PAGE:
Personal Trainers Reveal How Long Your Workout Session Should Be

26/11/2015 5:44 AM AEDT | Updated 15/07/2016 12:51 PM AEST
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Healthy woman fitness training, doing press-ups with determined expression in urban industrial gym. Friend is giving encouragement beside her whilst other females workout in background.

Exercise -- we know that any small amount is better than nothing -- but when it comes to specifics, is there a magic number as to how long we should be working up a sweat for? And is it possible to work out too much?

Obviously, this will depend on what exactly it is you’re training for. In terms of general health, Ben Lucas, co-founder of Flow Athletic said more training wasn’t necessarily better.

“Everyone is different, however in general, 30 to 45 minutes of high intensity training allows for maximum hormone output -- where testosterone increases and calories are burnt,” Lucas told The Huffington Post Australia.

However, any longer than that at a high intensity is not recommended.

“Unless you are training for a marathon or a specific health need, exercising for longer than 45 mins at a high intensity increases your risk of injury,” Lucas said.

As for how many high intensity workouts you should be doing, Lucas said it would depend on what kind of results you were after.

“At a minimum, you should be working out three times a week, however four is optimum and they don’t all need to be high intensity,” Lucas said.

According to the Department of Health, adults aged 18 to 64-years-old should ideally be active every day and accumulate 2.5 to 5 hours of moderate physical activity or 75 minutes to 2.5 hours of vigorous physical activity each week, along with at least two muscle strengthening activities on two of those days.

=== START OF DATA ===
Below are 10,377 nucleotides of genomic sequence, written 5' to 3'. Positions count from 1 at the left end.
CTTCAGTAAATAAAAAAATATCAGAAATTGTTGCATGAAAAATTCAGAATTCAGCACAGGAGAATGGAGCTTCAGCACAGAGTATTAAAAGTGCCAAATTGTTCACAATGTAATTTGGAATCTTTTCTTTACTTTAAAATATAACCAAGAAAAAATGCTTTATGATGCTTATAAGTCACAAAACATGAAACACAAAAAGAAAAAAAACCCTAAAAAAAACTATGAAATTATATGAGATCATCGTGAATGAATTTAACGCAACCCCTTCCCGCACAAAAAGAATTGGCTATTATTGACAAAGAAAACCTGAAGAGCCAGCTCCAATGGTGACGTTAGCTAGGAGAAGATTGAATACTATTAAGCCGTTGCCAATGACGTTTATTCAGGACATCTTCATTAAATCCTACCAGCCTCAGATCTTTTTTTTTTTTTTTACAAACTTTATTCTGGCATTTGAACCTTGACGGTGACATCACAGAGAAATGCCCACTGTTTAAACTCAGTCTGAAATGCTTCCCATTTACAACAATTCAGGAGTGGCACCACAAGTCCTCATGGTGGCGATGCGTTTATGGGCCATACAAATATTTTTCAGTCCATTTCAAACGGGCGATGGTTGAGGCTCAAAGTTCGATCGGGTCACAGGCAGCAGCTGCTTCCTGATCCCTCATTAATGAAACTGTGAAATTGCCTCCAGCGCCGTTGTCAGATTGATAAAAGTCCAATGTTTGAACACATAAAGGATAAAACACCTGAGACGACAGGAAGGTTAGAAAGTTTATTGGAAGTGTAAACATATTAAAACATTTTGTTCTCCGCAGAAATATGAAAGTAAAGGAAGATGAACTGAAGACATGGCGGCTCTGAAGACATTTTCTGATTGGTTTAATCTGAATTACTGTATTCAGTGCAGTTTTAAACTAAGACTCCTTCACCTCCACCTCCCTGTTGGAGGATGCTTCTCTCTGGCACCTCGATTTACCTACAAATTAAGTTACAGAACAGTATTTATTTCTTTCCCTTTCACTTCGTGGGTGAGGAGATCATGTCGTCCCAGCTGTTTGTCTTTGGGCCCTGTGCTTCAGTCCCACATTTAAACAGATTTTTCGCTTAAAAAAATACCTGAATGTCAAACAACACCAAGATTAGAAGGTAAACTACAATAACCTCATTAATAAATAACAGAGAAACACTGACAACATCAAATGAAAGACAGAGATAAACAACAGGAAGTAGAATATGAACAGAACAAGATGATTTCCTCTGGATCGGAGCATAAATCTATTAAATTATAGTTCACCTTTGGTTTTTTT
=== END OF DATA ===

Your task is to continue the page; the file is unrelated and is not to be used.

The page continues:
Lucas recommended taking a one-for-one approach when it came to mixing high and low intensity workouts and advised for each of his own clients, he would always take into account other variables. These included profession (whether they were sedentary or active during the day), how well they sleep and nutrition.

“If anything, the lower intensity workouts like swimming or yoga helps you recover from the high intensity sessions, so you’ll feel and perform better on your next high intensity workout,” Lucas said.

Dylan Rivier owner and director of Built By Dylan makes the point that longer sessions aren’t necessarily better.

“You can train for 30 to 40 minutes at a high intensity and yield the same results as a 90 minute session at a lower intensity,” Rivier told HuffPost Australia.

Rivier said 45 to 60 minutes including a warm-up (10 minutes) and cool down (5 to 10 minutes) was sufficient.

The importance of having “rest days” between strength training is something both Lucas and Rivier strongly advised.

“If you’ve done an all over body strength conditioning day, it’s important that the next day you do something different and rest the muscles worked -- do some cardio instead,” Rivier said.

But it’s not just about exercise. In order to best benefit from your workouts it’s what happens outside the gym that counts, too.

“Recovery is such an important part of training -- and that means having sufficient sleep, nutrition and a work life balance,” Rivier said.

“There is no use in flogging yourself at the gym five times a week if you’re not eating or sleeping right -- you end up going backwards,” Rivier said.

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